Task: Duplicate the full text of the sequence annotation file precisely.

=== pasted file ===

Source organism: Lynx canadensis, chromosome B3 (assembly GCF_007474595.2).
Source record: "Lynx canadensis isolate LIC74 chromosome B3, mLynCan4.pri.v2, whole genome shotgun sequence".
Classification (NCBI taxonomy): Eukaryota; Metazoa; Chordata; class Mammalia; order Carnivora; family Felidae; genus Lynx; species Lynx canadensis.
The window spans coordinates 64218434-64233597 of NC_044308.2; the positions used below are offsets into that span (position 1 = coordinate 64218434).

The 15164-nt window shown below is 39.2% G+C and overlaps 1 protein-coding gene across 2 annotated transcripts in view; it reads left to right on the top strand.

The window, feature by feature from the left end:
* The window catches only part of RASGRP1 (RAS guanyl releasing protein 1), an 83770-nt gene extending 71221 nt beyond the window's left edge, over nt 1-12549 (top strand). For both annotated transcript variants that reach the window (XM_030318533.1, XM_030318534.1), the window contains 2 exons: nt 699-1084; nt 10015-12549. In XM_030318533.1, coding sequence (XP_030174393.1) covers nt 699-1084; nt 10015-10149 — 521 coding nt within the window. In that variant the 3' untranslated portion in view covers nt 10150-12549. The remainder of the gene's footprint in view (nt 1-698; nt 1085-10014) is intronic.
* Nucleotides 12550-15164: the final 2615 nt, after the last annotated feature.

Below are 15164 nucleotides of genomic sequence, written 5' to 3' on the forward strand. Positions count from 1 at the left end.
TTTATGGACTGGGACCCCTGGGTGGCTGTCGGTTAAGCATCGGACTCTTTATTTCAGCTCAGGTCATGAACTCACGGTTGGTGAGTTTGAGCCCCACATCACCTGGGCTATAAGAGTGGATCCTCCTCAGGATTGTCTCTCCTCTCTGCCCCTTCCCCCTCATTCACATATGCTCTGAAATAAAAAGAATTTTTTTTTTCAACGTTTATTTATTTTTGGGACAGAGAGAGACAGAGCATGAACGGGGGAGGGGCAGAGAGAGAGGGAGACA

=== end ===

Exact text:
Source organism: Lynx canadensis, chromosome B3 (assembly GCF_007474595.2).
Source record: "Lynx canadensis isolate LIC74 chromosome B3, mLynCan4.pri.v2, whole genome shotgun sequence".
Classification (NCBI taxonomy): Eukaryota; Metazoa; Chordata; class Mammalia; order Carnivora; family Felidae; genus Lynx; species Lynx canadensis.
The window spans coordinates 64218434-64233597 of NC_044308.2; the positions used below are offsets into that span (position 1 = coordinate 64218434).

The 15164-nt window shown below is 39.2% G+C and overlaps 1 protein-coding gene across 2 annotated transcripts in view; it reads left to right on the top strand.

The window, feature by feature from the left end:
* The window catches only part of RASGRP1 (RAS guanyl releasing protein 1), an 83770-nt gene extending 71221 nt beyond the window's left edge, over nt 1-12549 (top strand). For both annotated transcript variants that reach the window (XM_030318533.1, XM_030318534.1), the window contains 2 exons: nt 699-1084; nt 10015-12549. In XM_030318533.1, coding sequence (XP_030174393.1) covers nt 699-1084; nt 10015-10149 — 521 coding nt within the window. In that variant the 3' untranslated portion in view covers nt 10150-12549. The remainder of the gene's footprint in view (nt 1-698; nt 1085-10014) is intronic.
* Nucleotides 12550-15164: the final 2615 nt, after the last annotated feature.

Below are 15164 nucleotides of genomic sequence, written 5' to 3' on the forward strand. Positions count from 1 at the left end.
TTTATGGACTGGGACCCCTGGGTGGCTGTCGGTTAAGCATCGGACTCTTTATTTCAGCTCAGGTCATGAACTCACGGTTGGTGAGTTTGAGCCCCACATCACCTGGGCTATAAGAGTGGATCCTCCTCAGGATTGTCTCTCCTCTCTGCCCCTTCCCCCTCATTCACATATGCTCTGAAATAAAAAGAATTTTTTTTTTCAACGTTTATTTATTTTTGGGACAGAGAGAGACAGAGCATGAACGGGGGAGGGGCAGAGAGAGAGGGAGACA